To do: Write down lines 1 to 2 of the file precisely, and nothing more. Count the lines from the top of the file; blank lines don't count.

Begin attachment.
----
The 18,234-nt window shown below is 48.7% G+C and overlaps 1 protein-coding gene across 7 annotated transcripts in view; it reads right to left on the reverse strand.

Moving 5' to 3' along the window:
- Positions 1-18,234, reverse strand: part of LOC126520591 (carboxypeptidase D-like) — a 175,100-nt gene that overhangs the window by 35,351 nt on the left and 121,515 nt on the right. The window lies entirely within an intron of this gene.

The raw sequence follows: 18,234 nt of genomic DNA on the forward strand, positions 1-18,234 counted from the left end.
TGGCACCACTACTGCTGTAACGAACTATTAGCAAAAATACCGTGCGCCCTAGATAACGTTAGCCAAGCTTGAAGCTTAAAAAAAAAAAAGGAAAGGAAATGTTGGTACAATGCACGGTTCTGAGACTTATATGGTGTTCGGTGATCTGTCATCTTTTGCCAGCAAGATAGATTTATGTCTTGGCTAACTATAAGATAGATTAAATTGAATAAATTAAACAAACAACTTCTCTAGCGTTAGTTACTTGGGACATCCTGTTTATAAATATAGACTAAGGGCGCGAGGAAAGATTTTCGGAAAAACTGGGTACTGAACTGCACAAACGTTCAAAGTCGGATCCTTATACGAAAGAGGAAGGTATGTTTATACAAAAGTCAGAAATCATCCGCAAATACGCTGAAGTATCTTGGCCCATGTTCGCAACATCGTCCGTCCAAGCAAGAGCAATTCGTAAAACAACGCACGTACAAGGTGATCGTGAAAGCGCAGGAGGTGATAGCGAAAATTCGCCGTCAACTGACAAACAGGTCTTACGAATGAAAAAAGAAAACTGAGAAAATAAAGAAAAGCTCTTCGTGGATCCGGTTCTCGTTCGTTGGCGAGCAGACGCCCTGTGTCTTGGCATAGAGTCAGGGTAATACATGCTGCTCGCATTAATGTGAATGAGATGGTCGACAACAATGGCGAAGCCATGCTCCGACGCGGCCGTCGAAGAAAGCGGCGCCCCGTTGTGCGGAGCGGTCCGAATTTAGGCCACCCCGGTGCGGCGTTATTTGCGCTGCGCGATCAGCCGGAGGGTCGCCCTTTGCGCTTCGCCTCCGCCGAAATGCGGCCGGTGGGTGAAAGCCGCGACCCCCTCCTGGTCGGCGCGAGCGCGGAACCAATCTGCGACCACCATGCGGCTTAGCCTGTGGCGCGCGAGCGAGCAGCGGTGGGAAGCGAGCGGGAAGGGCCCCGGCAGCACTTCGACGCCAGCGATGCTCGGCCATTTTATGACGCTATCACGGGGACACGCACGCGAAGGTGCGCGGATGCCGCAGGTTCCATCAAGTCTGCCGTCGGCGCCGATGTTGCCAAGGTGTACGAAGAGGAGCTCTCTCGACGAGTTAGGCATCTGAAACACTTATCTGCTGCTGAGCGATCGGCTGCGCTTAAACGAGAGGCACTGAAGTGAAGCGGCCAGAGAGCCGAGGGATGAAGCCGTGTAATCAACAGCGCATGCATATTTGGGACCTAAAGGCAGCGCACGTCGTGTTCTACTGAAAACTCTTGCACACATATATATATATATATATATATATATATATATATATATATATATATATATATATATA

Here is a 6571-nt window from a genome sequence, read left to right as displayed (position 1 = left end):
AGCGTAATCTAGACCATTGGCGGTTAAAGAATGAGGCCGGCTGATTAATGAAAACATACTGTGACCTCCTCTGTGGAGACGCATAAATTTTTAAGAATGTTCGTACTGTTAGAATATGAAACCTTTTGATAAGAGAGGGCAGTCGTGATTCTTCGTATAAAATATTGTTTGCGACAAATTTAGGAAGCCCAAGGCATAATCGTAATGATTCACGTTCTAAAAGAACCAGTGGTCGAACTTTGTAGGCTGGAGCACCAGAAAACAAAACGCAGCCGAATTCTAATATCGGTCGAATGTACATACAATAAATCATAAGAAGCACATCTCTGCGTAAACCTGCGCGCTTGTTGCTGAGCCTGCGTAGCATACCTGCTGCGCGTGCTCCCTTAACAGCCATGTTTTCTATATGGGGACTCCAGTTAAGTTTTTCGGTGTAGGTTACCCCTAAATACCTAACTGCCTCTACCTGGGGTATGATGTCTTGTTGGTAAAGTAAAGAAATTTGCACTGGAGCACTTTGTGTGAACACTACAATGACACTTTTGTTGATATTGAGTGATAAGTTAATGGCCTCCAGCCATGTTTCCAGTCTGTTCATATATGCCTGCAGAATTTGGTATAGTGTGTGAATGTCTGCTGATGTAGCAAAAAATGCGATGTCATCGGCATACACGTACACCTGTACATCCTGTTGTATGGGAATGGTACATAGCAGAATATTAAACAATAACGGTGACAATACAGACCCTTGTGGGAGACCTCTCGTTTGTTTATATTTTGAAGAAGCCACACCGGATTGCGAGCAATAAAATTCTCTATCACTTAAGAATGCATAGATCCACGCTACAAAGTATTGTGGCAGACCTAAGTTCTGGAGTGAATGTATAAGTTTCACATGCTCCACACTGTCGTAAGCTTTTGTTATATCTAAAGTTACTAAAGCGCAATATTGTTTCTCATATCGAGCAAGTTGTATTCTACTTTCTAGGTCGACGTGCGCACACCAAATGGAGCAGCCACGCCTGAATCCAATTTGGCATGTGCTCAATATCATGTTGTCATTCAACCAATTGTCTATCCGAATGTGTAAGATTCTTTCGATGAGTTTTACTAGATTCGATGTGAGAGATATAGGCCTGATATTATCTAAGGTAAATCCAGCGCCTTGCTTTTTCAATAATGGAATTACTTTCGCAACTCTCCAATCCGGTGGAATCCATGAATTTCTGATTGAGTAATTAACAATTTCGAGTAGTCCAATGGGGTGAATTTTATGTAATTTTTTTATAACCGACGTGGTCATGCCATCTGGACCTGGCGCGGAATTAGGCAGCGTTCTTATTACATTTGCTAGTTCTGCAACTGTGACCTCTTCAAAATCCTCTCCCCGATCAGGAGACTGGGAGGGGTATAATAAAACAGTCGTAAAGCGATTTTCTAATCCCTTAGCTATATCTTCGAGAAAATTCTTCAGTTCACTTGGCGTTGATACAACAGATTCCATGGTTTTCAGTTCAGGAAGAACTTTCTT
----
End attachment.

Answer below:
The 18,234-nt window shown below is 48.7% G+C and overlaps 1 protein-coding gene across 7 annotated transcripts in view; it reads right to left on the reverse strand.

Moving 5' to 3' along the window: